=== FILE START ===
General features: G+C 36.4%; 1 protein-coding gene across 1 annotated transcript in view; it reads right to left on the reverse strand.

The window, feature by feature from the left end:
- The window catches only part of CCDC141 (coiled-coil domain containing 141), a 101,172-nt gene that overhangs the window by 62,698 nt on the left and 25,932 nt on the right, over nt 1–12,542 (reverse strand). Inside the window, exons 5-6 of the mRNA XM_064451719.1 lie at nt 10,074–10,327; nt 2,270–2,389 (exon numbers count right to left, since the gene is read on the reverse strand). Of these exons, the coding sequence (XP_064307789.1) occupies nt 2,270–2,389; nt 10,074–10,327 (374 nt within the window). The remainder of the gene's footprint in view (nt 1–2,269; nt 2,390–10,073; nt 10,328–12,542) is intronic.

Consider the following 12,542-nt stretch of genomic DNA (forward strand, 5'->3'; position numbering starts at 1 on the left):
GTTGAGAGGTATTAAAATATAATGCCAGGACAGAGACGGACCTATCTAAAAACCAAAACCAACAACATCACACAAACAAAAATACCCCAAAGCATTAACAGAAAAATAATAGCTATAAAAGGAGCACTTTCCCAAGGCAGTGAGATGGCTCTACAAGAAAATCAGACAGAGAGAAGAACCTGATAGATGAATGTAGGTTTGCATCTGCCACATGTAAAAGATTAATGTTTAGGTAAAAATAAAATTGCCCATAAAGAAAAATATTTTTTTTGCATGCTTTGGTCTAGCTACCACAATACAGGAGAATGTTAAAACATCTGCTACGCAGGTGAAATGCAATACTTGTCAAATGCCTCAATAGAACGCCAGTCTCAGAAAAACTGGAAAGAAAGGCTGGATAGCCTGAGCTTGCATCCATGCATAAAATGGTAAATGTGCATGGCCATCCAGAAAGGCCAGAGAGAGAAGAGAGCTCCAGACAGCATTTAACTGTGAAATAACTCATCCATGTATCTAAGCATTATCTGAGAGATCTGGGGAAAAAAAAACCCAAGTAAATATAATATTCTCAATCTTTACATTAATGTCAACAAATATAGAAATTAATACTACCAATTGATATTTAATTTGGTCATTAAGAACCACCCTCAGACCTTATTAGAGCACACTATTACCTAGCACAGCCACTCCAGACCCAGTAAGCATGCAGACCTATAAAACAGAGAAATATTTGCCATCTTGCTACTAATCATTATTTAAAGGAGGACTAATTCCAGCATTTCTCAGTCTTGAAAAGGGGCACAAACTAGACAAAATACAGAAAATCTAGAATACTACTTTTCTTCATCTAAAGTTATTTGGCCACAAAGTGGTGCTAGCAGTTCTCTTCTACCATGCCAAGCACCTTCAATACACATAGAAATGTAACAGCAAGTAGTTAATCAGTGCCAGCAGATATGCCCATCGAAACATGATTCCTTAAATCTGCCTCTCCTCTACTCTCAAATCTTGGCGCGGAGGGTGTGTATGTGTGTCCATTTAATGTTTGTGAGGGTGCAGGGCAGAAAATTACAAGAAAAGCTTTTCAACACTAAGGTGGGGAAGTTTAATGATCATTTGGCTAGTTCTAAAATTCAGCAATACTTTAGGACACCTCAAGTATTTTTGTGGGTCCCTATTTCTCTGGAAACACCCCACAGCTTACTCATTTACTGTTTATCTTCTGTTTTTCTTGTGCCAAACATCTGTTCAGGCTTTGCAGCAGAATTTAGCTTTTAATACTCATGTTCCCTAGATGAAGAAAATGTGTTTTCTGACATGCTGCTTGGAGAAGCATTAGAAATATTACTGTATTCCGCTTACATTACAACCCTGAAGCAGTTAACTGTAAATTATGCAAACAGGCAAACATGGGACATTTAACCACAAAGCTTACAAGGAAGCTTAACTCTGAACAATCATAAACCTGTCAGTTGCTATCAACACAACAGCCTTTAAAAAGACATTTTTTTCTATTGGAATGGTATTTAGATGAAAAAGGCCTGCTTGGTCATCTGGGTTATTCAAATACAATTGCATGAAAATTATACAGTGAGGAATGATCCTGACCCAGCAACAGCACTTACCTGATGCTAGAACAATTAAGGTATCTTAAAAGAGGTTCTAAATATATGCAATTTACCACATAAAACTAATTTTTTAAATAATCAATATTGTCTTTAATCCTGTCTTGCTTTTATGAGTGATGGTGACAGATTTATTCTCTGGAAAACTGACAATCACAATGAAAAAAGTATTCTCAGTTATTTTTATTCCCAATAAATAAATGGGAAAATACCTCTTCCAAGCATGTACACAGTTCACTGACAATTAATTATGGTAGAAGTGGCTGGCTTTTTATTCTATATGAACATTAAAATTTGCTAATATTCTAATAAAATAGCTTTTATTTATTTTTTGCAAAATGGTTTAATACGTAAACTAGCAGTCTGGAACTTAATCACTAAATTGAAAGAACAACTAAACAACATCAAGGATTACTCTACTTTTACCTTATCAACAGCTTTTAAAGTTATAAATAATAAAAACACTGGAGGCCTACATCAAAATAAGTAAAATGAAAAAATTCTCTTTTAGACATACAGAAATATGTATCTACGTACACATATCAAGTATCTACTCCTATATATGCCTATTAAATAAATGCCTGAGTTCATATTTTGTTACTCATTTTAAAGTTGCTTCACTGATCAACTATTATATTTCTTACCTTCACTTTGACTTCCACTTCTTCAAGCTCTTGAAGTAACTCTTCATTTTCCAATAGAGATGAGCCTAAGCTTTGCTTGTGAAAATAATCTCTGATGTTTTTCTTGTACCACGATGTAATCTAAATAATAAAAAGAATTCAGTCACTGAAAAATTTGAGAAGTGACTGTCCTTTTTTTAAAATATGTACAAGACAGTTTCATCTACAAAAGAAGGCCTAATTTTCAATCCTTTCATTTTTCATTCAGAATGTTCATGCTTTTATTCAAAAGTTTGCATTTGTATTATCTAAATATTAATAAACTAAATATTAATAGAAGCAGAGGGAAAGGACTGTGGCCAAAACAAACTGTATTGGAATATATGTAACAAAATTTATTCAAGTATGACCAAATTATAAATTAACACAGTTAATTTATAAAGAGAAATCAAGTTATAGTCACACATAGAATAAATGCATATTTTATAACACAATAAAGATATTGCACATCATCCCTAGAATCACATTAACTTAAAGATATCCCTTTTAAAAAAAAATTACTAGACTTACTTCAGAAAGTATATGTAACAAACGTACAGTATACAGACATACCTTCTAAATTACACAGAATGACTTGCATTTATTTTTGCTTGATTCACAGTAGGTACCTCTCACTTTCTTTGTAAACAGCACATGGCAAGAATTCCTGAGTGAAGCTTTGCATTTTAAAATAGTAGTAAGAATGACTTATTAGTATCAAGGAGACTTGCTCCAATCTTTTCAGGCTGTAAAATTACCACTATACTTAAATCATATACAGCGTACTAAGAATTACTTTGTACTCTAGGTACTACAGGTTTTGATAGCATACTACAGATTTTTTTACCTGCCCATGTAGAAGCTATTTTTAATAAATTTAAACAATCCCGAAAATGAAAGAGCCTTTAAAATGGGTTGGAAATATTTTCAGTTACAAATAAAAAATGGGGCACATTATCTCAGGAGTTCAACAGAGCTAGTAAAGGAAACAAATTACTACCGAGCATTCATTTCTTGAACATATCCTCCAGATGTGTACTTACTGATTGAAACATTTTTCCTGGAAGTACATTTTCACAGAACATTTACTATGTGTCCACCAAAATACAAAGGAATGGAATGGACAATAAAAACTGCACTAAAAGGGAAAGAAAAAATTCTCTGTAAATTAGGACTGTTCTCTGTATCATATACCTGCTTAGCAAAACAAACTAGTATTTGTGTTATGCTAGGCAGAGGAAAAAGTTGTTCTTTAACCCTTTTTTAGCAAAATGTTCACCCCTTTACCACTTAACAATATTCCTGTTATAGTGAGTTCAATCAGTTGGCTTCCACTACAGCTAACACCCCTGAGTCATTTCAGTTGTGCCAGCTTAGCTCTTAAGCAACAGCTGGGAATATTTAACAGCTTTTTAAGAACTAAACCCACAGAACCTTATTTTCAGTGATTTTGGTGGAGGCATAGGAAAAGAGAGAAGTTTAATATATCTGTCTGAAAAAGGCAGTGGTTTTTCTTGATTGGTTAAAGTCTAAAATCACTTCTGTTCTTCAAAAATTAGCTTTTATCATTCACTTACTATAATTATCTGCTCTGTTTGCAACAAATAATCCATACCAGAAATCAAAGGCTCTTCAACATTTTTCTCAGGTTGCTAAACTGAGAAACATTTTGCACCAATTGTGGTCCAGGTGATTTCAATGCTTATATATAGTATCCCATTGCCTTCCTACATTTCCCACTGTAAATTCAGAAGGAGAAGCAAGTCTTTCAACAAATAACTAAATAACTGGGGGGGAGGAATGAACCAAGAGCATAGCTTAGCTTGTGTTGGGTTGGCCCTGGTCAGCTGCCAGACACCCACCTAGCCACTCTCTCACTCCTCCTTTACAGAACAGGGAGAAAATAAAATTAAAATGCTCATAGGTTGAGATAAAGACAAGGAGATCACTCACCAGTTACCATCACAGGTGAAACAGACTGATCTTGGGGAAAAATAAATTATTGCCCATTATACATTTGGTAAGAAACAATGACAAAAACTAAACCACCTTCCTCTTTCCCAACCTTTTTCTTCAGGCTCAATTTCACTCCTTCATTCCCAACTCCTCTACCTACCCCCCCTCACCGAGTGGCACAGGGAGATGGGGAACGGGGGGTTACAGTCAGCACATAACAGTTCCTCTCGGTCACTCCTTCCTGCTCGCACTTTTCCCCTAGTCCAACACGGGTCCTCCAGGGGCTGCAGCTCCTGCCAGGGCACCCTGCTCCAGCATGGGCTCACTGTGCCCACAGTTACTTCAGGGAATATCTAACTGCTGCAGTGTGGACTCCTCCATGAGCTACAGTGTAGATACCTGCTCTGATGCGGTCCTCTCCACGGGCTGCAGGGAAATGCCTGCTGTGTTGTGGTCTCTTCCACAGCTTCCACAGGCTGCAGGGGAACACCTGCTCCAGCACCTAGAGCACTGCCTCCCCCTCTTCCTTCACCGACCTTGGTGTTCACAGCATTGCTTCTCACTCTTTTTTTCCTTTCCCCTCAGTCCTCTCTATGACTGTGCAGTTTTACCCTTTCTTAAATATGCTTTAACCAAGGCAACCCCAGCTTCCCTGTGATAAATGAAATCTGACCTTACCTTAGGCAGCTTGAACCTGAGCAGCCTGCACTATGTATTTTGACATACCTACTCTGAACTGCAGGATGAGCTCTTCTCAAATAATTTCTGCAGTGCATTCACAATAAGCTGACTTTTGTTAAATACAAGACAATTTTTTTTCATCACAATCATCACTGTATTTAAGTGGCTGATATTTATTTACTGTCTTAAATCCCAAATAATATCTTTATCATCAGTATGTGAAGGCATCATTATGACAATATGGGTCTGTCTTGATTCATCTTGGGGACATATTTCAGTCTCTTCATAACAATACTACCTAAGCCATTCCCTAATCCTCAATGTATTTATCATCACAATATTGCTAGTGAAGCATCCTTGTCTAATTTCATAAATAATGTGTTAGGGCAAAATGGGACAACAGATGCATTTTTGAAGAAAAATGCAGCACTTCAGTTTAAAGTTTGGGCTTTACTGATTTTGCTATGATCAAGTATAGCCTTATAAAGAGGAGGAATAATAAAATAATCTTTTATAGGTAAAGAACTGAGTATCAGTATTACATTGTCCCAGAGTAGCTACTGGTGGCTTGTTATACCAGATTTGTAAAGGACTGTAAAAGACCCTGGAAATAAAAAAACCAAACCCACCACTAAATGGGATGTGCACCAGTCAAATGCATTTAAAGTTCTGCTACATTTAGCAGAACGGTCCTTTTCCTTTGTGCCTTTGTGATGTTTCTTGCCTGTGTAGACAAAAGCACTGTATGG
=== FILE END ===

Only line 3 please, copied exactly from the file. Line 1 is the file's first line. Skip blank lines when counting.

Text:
- The window catches only part of CCDC141 (coiled-coil domain containing 141), a 101,172-nt gene that overhangs the window by 62,698 nt on the left and 25,932 nt on the right, over nt 1–12,542 (reverse strand). Inside the window, exons 5-6 of the mRNA XM_064451719.1 lie at nt 10,074–10,327; nt 2,270–2,389 (exon numbers count right to left, since the gene is read on the reverse strand). Of these exons, the coding sequence (XP_064307789.1) occupies nt 2,270–2,389; nt 10,074–10,327 (374 nt within the window). The remainder of the gene's footprint in view (nt 1–2,269; nt 2,390–10,073; nt 10,328–12,542) is intronic.